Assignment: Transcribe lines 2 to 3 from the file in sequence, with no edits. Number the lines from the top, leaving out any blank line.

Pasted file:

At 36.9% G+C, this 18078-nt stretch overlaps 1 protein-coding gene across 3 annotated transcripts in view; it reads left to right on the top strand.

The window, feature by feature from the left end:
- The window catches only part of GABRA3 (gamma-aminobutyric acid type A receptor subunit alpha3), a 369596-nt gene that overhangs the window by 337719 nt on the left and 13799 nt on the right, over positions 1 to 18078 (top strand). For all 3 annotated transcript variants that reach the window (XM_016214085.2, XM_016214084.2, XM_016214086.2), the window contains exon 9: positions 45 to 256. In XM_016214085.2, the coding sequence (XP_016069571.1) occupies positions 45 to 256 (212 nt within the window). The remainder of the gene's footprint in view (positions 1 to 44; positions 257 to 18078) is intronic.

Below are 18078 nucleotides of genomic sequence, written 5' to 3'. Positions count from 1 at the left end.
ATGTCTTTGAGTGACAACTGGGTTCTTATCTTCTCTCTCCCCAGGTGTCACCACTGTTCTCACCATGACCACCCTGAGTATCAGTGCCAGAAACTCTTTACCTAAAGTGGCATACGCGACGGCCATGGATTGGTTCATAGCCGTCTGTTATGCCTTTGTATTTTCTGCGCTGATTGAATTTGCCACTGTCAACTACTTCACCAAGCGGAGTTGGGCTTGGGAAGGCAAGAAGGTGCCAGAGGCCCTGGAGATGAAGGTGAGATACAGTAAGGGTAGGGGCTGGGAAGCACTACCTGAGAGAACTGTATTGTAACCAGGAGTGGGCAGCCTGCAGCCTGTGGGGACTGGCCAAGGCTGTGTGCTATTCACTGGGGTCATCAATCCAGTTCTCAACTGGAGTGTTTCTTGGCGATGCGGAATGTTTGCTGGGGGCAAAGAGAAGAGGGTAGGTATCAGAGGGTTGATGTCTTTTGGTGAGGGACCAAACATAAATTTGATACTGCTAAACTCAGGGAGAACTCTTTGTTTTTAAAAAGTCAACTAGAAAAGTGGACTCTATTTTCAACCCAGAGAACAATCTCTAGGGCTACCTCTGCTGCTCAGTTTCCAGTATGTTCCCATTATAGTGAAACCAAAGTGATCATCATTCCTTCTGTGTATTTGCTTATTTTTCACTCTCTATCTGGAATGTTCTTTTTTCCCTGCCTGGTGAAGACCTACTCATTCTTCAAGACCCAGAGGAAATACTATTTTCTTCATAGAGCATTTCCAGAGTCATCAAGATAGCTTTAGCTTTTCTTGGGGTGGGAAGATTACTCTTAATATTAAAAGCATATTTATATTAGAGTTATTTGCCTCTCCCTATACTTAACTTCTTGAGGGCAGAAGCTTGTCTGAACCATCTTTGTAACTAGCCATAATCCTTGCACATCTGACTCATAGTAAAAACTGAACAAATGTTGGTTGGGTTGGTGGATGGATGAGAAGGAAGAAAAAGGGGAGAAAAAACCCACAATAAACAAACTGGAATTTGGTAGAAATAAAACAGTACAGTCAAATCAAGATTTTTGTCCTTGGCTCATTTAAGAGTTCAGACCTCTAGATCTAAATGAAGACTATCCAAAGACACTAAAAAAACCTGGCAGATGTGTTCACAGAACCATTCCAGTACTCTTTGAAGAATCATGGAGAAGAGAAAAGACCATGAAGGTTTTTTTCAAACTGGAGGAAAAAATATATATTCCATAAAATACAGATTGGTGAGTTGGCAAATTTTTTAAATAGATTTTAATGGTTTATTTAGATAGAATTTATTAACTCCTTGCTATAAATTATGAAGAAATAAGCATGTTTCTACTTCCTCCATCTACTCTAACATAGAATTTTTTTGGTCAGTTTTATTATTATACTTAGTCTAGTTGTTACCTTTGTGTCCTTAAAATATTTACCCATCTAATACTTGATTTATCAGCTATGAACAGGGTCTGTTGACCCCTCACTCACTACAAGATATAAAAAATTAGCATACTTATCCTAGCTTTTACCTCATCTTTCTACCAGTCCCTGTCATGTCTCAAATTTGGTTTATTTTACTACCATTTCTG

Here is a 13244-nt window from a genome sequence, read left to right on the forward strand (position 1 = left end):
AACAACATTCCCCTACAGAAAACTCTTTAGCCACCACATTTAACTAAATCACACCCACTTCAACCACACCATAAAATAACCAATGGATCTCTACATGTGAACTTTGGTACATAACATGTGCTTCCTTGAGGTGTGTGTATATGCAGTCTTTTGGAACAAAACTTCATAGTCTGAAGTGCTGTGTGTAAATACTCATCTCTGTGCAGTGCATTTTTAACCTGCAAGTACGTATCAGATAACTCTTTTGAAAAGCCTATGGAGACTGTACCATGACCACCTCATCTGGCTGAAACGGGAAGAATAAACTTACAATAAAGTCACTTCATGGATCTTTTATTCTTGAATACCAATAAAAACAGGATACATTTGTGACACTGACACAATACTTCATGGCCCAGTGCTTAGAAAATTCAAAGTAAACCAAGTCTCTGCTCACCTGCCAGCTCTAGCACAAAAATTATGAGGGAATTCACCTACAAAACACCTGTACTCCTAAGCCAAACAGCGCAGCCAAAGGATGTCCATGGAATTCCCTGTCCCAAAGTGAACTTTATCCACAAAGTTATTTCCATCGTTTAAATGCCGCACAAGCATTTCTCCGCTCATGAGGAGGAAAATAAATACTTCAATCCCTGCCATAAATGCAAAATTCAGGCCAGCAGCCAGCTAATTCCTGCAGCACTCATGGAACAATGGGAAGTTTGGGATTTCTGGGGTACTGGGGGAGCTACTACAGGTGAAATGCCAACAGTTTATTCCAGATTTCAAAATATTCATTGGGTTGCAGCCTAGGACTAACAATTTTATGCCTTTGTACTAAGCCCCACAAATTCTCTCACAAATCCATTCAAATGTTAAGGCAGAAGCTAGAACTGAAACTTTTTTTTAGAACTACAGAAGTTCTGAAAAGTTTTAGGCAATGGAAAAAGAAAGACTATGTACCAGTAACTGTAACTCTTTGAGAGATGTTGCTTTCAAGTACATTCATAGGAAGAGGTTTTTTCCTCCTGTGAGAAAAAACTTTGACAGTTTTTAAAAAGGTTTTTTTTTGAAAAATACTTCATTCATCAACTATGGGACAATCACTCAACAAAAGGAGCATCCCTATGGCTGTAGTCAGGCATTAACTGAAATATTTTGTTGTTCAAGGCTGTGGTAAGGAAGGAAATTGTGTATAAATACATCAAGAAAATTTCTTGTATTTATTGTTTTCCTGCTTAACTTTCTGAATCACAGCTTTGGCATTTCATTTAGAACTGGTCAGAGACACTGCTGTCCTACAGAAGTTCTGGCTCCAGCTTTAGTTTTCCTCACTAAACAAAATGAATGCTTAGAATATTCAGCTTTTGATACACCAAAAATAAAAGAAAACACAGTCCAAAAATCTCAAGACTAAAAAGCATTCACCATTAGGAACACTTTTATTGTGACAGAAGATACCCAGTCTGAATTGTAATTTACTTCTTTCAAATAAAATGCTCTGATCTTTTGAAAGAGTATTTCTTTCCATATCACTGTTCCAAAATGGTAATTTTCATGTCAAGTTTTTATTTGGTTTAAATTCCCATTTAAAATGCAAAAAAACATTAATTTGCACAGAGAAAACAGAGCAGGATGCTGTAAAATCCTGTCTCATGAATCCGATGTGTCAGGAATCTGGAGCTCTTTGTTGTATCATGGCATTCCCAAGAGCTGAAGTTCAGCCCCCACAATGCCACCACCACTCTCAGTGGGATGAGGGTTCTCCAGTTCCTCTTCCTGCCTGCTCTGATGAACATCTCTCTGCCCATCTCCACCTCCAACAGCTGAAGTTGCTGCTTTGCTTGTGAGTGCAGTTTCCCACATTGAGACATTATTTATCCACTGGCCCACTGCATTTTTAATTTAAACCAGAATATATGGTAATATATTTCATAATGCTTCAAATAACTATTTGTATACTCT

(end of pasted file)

The window, feature by feature from the left end:
- The window catches only part of GABRA3 (gamma-aminobutyric acid type A receptor subunit alpha3), a 369596-nt gene that overhangs the window by 337719 nt on the left and 13799 nt on the right, over positions 1 to 18078 (top strand). For all 3 annotated transcript variants that reach the window (XM_016214085.2, XM_016214084.2, XM_016214086.2), the window contains exon 9: positions 45 to 256. In XM_016214085.2, the coding sequence (XP_016069571.1) occupies positions 45 to 256 (212 nt within the window). The remainder of the gene's footprint in view (positions 1 to 44; positions 257 to 18078) is intronic.